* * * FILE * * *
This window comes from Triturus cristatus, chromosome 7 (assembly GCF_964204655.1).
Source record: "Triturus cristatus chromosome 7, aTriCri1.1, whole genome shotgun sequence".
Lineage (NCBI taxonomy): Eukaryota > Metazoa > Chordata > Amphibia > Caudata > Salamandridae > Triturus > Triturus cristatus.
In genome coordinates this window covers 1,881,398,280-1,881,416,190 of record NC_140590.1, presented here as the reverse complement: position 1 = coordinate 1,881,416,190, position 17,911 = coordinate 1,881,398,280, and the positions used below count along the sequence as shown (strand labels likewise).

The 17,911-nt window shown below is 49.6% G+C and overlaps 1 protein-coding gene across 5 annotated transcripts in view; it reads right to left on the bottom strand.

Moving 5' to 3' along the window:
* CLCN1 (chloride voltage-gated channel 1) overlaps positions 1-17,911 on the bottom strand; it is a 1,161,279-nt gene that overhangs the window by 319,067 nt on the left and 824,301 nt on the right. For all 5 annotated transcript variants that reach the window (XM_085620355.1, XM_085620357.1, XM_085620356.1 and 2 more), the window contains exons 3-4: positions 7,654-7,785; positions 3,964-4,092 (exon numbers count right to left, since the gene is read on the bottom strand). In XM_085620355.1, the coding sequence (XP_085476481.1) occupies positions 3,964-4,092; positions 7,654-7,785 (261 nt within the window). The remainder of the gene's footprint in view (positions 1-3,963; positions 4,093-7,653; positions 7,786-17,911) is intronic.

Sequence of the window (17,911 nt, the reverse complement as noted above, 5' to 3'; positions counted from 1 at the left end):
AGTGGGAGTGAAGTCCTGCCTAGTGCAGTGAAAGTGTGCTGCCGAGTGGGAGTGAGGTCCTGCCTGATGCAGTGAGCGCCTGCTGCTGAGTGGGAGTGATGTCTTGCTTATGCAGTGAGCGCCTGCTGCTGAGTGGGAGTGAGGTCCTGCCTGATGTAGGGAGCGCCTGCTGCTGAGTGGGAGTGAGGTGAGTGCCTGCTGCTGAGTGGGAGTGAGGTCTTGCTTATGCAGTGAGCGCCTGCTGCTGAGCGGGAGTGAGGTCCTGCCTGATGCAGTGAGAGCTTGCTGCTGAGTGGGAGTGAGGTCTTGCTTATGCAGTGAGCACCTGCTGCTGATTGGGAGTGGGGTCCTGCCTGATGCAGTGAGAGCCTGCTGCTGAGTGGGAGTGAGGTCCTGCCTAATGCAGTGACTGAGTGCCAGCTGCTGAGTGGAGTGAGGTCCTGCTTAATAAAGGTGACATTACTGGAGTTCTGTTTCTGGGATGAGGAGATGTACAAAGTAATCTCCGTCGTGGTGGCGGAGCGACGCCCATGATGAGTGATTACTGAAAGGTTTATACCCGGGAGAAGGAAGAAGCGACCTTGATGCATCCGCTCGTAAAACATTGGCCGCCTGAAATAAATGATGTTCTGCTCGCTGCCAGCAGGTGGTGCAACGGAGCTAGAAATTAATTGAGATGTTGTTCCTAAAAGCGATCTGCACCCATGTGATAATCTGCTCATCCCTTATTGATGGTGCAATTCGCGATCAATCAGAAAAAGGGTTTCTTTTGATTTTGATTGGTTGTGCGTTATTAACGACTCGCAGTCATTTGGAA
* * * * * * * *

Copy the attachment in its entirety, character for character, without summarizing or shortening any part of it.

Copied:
This window comes from Triturus cristatus, chromosome 7 (assembly GCF_964204655.1).
Source record: "Triturus cristatus chromosome 7, aTriCri1.1, whole genome shotgun sequence".
Lineage (NCBI taxonomy): Eukaryota > Metazoa > Chordata > Amphibia > Caudata > Salamandridae > Triturus > Triturus cristatus.
In genome coordinates this window covers 1,881,398,280-1,881,416,190 of record NC_140590.1, presented here as the reverse complement: position 1 = coordinate 1,881,416,190, position 17,911 = coordinate 1,881,398,280, and the positions used below count along the sequence as shown (strand labels likewise).

The 17,911-nt window shown below is 49.6% G+C and overlaps 1 protein-coding gene across 5 annotated transcripts in view; it reads right to left on the bottom strand.

Moving 5' to 3' along the window:
* CLCN1 (chloride voltage-gated channel 1) overlaps positions 1-17,911 on the bottom strand; it is a 1,161,279-nt gene that overhangs the window by 319,067 nt on the left and 824,301 nt on the right. For all 5 annotated transcript variants that reach the window (XM_085620355.1, XM_085620357.1, XM_085620356.1 and 2 more), the window contains exons 3-4: positions 7,654-7,785; positions 3,964-4,092 (exon numbers count right to left, since the gene is read on the bottom strand). In XM_085620355.1, the coding sequence (XP_085476481.1) occupies positions 3,964-4,092; positions 7,654-7,785 (261 nt within the window). The remainder of the gene's footprint in view (positions 1-3,963; positions 4,093-7,653; positions 7,786-17,911) is intronic.

Sequence of the window (17,911 nt, the reverse complement as noted above, 5' to 3'; positions counted from 1 at the left end):
AGTGGGAGTGAAGTCCTGCCTAGTGCAGTGAAAGTGTGCTGCCGAGTGGGAGTGAGGTCCTGCCTGATGCAGTGAGCGCCTGCTGCTGAGTGGGAGTGATGTCTTGCTTATGCAGTGAGCGCCTGCTGCTGAGTGGGAGTGAGGTCCTGCCTGATGTAGGGAGCGCCTGCTGCTGAGTGGGAGTGAGGTGAGTGCCTGCTGCTGAGTGGGAGTGAGGTCTTGCTTATGCAGTGAGCGCCTGCTGCTGAGCGGGAGTGAGGTCCTGCCTGATGCAGTGAGAGCTTGCTGCTGAGTGGGAGTGAGGTCTTGCTTATGCAGTGAGCACCTGCTGCTGATTGGGAGTGGGGTCCTGCCTGATGCAGTGAGAGCCTGCTGCTGAGTGGGAGTGAGGTCCTGCCTAATGCAGTGACTGAGTGCCAGCTGCTGAGTGGAGTGAGGTCCTGCTTAATAAAGGTGACATTACTGGAGTTCTGTTTCTGGGATGAGGAGATGTACAAAGTAATCTCCGTCGTGGTGGCGGAGCGACGCCCATGATGAGTGATTACTGAAAGGTTTATACCCGGGAGAAGGAAGAAGCGACCTTGATGCATCCGCTCGTAAAACATTGGCCGCCTGAAATAAATGATGTTCTGCTCGCTGCCAGCAGGTGGTGCAACGGAGCTAGAAATTAATTGAGATGTTGTTCCTAAAAGCGATCTGCACCCATGTGATAATCTGCTCATCCCTTATTGATGGTGCAATTCGCGATCAATCAGAAAAAGGGTTTCTTTTGATTTTGATTGGTTGTGCGTTATTAACGACTCGCAGTCATTTGGAA